Second-grader Kylie Kurtz's parents knew she was working on something special in music class at the Marsh Elementary School in Absecon, but they hadn't a clue what it was.
"She kept it a secret until tonight," said her mother, Ingrid. "We were really impressed."
The Kurtz family - Kylie, her mom and her father, Doug - were at the school April 3 for the annual Related Arts Showcase, a special night when students showcase the special projects they have worked on all year.
An a capella performance of the songs "Row, Row, Row Your Boat," "Mama Don't Allow" and "Frere Jacques" was the surprise Kylie and her fellow classmates sang for the audience in the packed gymnasium.
"It was wonderful," said Ingrid Kurtz, a lifelong Absecon resident and a former student of the Marsh School. "It's so great to see all this creativity from the students."
The Related Arts Showcase is the school's cross-curricular celebration that brings together the special content areas of the curriculum art, library/media, music, physical education and technology. This year, instead of a unifying theme, the showcase was dedicated to the areas of the curriculum that make the school "special."
Throughout the night, students from pre-K to fourth grade sang, danced and presented their projects.
The preschool class opened the show with a parade around the gym, followed by the kindergarten class, which performed four songs. After a dance performance by the first-graders and a set of songs by the second-graders, there was a brief intermission.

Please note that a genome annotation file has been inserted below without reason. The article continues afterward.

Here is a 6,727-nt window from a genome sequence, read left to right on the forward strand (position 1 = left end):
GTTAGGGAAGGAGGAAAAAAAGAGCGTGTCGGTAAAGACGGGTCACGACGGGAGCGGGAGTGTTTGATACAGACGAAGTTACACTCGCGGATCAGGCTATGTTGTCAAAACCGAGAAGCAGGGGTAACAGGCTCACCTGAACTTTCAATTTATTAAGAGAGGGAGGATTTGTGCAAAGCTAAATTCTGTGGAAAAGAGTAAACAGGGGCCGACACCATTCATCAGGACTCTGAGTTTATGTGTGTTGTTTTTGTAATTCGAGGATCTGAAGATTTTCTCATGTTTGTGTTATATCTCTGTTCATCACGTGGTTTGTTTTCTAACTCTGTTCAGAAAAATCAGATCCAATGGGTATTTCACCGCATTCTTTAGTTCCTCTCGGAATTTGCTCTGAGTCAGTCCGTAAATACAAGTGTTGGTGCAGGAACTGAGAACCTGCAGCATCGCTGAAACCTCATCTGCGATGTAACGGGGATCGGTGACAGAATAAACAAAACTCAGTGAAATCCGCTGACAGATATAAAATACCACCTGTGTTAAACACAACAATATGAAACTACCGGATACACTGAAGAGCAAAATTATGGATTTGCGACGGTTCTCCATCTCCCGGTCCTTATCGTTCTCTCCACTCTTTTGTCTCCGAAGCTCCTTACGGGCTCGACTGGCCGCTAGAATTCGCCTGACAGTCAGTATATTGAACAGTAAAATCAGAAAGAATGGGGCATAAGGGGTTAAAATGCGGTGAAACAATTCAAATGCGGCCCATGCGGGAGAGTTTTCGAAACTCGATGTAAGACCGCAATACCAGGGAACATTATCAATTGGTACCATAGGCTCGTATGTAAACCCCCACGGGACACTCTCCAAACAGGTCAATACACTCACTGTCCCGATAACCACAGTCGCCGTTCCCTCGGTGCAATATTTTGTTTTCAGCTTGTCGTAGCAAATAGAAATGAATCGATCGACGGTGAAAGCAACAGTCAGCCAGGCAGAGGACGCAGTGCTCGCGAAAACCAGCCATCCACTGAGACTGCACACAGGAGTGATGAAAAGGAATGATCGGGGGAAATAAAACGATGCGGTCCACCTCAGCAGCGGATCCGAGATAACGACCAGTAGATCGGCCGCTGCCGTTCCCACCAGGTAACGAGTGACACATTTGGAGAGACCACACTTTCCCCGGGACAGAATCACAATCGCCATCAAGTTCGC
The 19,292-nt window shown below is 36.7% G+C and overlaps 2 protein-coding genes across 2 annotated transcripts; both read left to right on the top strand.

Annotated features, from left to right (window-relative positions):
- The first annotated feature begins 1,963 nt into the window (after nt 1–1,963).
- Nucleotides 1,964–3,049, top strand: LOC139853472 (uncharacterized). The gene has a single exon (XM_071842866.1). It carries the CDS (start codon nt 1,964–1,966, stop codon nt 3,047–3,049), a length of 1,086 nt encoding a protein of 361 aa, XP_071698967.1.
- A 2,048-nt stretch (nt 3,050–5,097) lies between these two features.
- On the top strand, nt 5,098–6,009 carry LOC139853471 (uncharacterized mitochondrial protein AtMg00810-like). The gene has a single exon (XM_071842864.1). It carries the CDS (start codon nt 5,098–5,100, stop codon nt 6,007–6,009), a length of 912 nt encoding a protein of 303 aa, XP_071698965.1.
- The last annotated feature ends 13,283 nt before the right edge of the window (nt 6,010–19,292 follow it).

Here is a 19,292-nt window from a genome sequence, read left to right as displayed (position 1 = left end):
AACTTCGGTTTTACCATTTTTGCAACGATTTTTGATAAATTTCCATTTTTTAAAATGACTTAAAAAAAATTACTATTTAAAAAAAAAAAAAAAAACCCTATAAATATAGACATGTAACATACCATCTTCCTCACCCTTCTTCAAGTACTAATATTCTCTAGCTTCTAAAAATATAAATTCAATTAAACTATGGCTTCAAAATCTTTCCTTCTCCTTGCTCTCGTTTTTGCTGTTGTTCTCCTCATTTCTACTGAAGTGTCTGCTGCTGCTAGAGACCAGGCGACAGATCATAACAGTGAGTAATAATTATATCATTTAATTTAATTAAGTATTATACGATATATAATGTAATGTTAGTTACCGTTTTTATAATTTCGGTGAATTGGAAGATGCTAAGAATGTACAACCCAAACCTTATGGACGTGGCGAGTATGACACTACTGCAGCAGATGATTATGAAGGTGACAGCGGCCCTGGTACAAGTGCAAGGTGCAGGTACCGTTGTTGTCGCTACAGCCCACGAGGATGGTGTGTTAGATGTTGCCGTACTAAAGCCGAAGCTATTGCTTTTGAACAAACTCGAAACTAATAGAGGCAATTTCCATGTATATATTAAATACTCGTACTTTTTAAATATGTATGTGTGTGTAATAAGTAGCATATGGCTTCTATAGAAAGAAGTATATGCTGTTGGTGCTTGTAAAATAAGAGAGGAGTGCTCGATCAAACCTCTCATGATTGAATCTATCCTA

The third graders kicked off the next set with a rendition of "Brave" by Sara Bareilles and "Roar" by Katy Perry. The fourth grade closed the show with a country western dance to "Wake Me Up" by Avicii.
The school's Related Arts curriculum is designed so that students can begin to understand the underlying links among the various subjects, said Rose Hagar, a member of the team that planned the program.
For example, in library/media, the focus was on bringing "STEAM" into the media center. STEAM combines science, technology, engineering, art and math with literature, she explained.
"We also created digital media projects, with the third grade students putting together picture book biographies of famous people. After writing a report on their person, we created characters digitally and gave them a voice to tell their story," Hagar said.
Other teachers on the Related Arts team are computer teacher Jacqueline Akeret, music teacher Lauren House, art teacher Jessica Stackhouse and physical education teacher Doug Scholder.
The program was funded through a grant from the Absecon Education Foundation, which the teachers say deserve a lot of credit.
A diverse collection of student art projects from throughout the year was on display in the library and in the hall outside the gym. The third grade was represented by paper self portraits, while double-sided fish by the second grade hung from a section of the ceiling. First grade drew dinosaurs and painted them with watercolors, while kindergarten made monster faces out of cut paper based on the story, The Big Green Monster.
"They do an outstanding job here. It's always interesting to see what's going on," said parent Steven Fitzgerald, who was there to support his two children, Griffin in kindergarten and Cadence in fourth grade.
A lifelong Absecon resident who can remember his grade school days at the Marsh School, Fitzgerald, 32, said the school reflects a true community spirit. He was among the hundreds of parents who walked the halls and filled the gym to see the presentations.
The program is the school district's premiere event of the year and has been taking place since 2007. Both the students and their families look forward to attending each year and turn the event into a family evening out, school officials saod.
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